My mom saw it going clockwise, while I saw it going counter-clockwise. Then a second later she said that it switched directions. However I kept seeing it go clockwise. Then I saw it change and my mom didn't.

This is such a cool perception demonstration. It really supports the notion that our brain is the last and most ultimate control over how we as humans view the surrounding world.

Wicked!

AmyLM said...

Just a quick note, this is an awesome post! I can't seem to get her to turn anti-clockwise no matter how hard I try, even though like zoe said all of the left-brain words are ones that I would associate with myself. It is amazing how people's perception can be different in this way. Some of us can only see anti-clockwise, some can only see clockwise and still others can see her spinning both ways. This can be related to people's different views on certain issues as well and how some people are able to only see one side of an argument, and other people can see both.

Pumanupes said...

When my screen first loaded, I saw the dancer moving counter-clockwise, and then she switched directions and I can't get it to go back. however I refreshed the page and the same thing happened: for a few seconds she was going counter-clockwise and then switched directions against my will.

However, I am not at all sure about how legitimate this specific test is. I would say with confidence that I am more left brained than right brained, so I'm confused at either what I've been taught/researched in my psychology class and how often this test seems to be correct.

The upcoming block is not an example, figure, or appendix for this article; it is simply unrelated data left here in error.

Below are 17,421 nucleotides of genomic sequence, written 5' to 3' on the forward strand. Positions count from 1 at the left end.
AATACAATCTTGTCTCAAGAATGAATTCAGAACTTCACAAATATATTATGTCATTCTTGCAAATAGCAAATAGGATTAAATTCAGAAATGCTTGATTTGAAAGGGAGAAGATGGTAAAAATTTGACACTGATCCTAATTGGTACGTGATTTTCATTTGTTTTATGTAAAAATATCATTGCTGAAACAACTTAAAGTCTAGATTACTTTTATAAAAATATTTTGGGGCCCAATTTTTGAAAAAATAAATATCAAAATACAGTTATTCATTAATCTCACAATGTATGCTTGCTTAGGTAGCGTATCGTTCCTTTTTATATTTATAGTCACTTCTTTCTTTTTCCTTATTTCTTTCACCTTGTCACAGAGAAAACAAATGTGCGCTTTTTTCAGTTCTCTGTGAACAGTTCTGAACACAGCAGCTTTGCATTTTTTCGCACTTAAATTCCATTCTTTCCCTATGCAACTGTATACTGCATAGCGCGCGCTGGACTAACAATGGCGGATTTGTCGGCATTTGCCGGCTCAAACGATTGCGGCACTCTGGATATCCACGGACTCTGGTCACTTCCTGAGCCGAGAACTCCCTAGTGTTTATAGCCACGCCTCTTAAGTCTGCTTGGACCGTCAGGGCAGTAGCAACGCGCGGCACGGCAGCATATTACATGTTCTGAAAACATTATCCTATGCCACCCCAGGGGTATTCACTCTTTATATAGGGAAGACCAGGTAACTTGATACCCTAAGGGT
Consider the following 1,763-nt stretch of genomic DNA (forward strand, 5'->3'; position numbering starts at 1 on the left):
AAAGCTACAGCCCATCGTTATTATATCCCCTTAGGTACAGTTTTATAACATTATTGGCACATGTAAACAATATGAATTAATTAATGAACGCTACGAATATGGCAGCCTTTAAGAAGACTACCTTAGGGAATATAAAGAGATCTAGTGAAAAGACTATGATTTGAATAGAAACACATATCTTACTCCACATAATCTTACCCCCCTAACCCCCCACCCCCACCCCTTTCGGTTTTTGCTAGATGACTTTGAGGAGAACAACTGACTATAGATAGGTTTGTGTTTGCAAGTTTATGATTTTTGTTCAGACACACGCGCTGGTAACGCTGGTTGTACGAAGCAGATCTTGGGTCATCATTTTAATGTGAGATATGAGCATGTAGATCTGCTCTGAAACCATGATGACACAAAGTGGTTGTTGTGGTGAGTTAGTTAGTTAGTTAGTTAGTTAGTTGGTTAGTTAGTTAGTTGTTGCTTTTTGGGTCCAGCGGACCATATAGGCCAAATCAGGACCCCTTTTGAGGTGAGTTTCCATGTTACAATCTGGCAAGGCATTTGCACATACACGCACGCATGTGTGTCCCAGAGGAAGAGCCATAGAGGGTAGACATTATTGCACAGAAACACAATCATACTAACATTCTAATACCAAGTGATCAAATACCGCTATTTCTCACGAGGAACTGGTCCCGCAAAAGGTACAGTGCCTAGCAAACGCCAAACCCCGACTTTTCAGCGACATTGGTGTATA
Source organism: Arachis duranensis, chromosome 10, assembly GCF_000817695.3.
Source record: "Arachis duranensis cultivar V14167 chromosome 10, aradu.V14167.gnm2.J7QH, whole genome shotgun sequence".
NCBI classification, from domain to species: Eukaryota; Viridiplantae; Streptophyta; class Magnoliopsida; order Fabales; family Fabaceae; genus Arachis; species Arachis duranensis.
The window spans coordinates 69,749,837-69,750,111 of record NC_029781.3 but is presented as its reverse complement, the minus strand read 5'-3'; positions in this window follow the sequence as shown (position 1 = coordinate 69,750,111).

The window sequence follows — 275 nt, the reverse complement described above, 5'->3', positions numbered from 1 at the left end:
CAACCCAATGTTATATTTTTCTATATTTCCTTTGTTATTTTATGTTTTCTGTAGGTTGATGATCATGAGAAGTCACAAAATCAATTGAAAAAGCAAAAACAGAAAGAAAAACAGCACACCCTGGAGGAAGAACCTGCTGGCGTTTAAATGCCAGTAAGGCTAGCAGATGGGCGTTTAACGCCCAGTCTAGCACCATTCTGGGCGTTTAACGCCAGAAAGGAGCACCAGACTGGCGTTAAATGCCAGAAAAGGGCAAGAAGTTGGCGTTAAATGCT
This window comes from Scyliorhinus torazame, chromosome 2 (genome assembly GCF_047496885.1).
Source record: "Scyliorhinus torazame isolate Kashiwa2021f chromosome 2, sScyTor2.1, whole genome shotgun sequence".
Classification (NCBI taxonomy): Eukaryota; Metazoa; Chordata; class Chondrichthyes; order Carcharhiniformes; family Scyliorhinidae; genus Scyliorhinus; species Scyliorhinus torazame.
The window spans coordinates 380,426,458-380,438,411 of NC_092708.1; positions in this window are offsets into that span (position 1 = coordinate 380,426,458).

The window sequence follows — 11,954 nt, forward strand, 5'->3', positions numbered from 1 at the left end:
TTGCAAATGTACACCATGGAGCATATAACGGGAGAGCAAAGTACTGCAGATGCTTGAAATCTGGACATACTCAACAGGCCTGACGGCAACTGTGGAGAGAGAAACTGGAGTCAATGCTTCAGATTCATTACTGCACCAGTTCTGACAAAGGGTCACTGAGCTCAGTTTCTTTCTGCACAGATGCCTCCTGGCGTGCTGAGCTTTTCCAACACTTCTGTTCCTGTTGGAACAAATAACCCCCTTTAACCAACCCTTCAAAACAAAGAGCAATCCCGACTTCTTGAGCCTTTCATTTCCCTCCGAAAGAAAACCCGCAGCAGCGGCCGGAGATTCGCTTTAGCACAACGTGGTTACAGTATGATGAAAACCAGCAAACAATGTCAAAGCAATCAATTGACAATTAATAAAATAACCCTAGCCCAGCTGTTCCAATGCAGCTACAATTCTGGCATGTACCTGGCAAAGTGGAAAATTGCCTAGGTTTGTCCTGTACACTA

What's the science behind it?

Notbenkessler said...

I only see it going clockwise, no matter how hard I try I can't switch the directions. Maybe I'm totally right-brained. Is this test really assisgnign connotation to my perception? In my opinion, basing a personaltiy soley on perception seems flawed, but then again, how dio we learn without sight.

KellyR. said...

I would like to know where Mrs. King found this. Is this really reliable?

katrina337 said...

I've been thinking about the same thing as Kelly and Anupama (I'm really sorry if I spelled it wrong); who precisely is the authority of this test? How can we rely on it to say what side of the brain we use?

And they don't really tell you much about what the results dictate. I mean, if you see it one direction it designates you use your left-brain more and the other way, but what does it mean if you can make it switch directions? Or if you can't? Surely people don't only use one side of their brains....to me that seems a weird concept.

Rebecca said...

We took a test is Psychology to find out if we're left brained or right brained people and my test said that I was way left. Then when I looked at the dancer, I saw her going clockwise. Exactly how accurate are these tests?

penguin said...

While we were in the computer lab for TOK class, numerous people were checking out this post. The thing that I found to be the most interesting is that in front of me I could see three monitors all with this same sight. On two of the monitors I saw the woman turning one direction and on the other monitor I saw her turning the other direction. I guess this would make biological sense if the image to my left was turning clockwise due to the fact that most of that visual imput was being sent to the right side of my brain. Same is true if the woman was turning anti-clockwise on the other two sides to my right- the left side of the brain. When looking at this woman I can control which way she goes. If I may make some very vast biological assumptions this would mean I have great control over my corpus callosum- the region connecting the two sides of one's brain. I was wondering because woman typically have a better control of this part of the brain if any female is able to make this switch very easily such as I? I also remember that the corpus callosum in musicians is typically larger. Are there any musicians such as I that are able to make the direction switch very easily?

-Graham P